Describe your behavioral and emotional battle with weight control before learning about bariatric surgery.
I have been overweight for most of my life. I was chubby by the time I was eight years old, and from that time experienced painful comments from other kids, and overheard comments from adults around me. It affected my self image, making me feel like I was inferior to everyone around me.
I tried every diet that came out, which gave temporal, limited success, but required more effort than the success it gave. I would watch people around me eat no more than I ate, yet I was the one who gained weight. I felt helpless and at the same time, a failure. I wore baggy clothes to camouflage my obesity, but as I gained weight, I filled the baggy clothes out until I had to get larger sizes.
While a college student, I was prescribed "diet pills." amphetamines. They worked like a charm. My weight dropped to normal for the first time in my life, but I was aware that the minute I went off the diet pills, the weight would come back, and it did. It almost felt like I cheated myself into a size that I had no right to have. I could not escape the feeling like I was thin on borrowed time.
I liked the diet pills better than the diets because I didn't have to struggle so hard to lose the weight. The problem was that the diet pills were no more effective than the diets in the long run, and as soon as I discontinued them, I inevitably would have to go to the back of my closet and get my fat clothes out again.
As I hit my 40's, my weight ate away at my self esteem even more. I travel often, and found every airline seat a tight fit. Without exception, I had to request a seat belt extension on every flight I took. I could not put down a tray table so it would lay flat without hitting me. Going through a turn style was embarrassing. All my clothes came from the big and tall shops. If I was traveling, I worried that if I needed to buy an emergency shirt or pants, I wouldn't find my size in the local stores. If I visited someone, I hoped their furniture would hold me. I had to use baby powder to absorb the moisture under the rolls of fat that were part of me. I never went swimming because I wouldn't be caught dead without a tee shirt, and I'd watch my friends, the "normal" people have a good time while I sat on the side feeling inferior.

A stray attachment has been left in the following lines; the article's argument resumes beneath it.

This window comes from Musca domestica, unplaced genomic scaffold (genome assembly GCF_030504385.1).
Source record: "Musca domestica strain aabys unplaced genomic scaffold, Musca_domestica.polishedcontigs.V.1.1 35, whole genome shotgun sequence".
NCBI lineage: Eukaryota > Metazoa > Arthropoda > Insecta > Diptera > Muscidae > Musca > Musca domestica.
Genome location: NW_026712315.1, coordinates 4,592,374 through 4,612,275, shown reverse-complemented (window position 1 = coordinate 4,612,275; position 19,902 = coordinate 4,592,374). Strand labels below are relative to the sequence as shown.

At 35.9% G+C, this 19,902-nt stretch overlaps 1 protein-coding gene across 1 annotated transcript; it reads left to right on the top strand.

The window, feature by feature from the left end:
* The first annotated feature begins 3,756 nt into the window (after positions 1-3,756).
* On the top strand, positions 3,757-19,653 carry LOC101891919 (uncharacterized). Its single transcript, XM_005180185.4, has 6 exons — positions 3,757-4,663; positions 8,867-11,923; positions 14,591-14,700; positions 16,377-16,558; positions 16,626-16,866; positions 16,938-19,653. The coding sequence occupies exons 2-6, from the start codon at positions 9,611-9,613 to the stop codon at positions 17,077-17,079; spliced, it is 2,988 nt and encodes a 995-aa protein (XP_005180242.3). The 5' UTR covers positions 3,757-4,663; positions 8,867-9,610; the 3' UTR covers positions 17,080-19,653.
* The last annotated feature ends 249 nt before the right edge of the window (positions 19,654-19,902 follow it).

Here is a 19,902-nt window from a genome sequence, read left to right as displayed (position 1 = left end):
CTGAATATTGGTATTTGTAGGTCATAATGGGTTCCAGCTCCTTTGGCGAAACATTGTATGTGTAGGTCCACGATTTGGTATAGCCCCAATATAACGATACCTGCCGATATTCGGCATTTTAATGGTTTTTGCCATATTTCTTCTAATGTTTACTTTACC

The reality is that even though I felt like a total failure, I was not a failure. I have a doctoral degree and am a respected leader in my field. My friends said they didn't think of me as "fat," just as Michael. That was great, but its not how I felt about myself.
Medically, my health was taking a downturn. My blood pressure was high, cholesterol and blood sugar were elevated. I was taking medications for all these things. I could not climb a flight of stairs. I needed to use electric carts when shopping. I used wheelchairs at airports. My physician told me I was in a downward spiral and that if I didn't lose weight I would probably be dead in five years. He suggested weight loss surgery.
What was (is) the worst thing about being overweight?
Feeling tired all the time, having to buy clothes is a big and tall store, having to sit at a table in a restaurant and never in a booth, always having to ask for a seat belt extension on a plane, never being able to put the tray table down because I got in the way, the way people would look at me and then look away, having to use a wheelchair at airports and an electric cart in stores, and having man boobs.
If you have had weight loss surgery already, what things do you most enjoy doing now that you weren't able to do before?
Being able to buy clothes anywhere, sitting in a booth in a restaurant, sitting on a plane and not having to ask for a seat belt extension, being able to put the tray table down, looking good in my clothes, and feeling normal, and not being ashamed to put on a bathing suit and go swimming.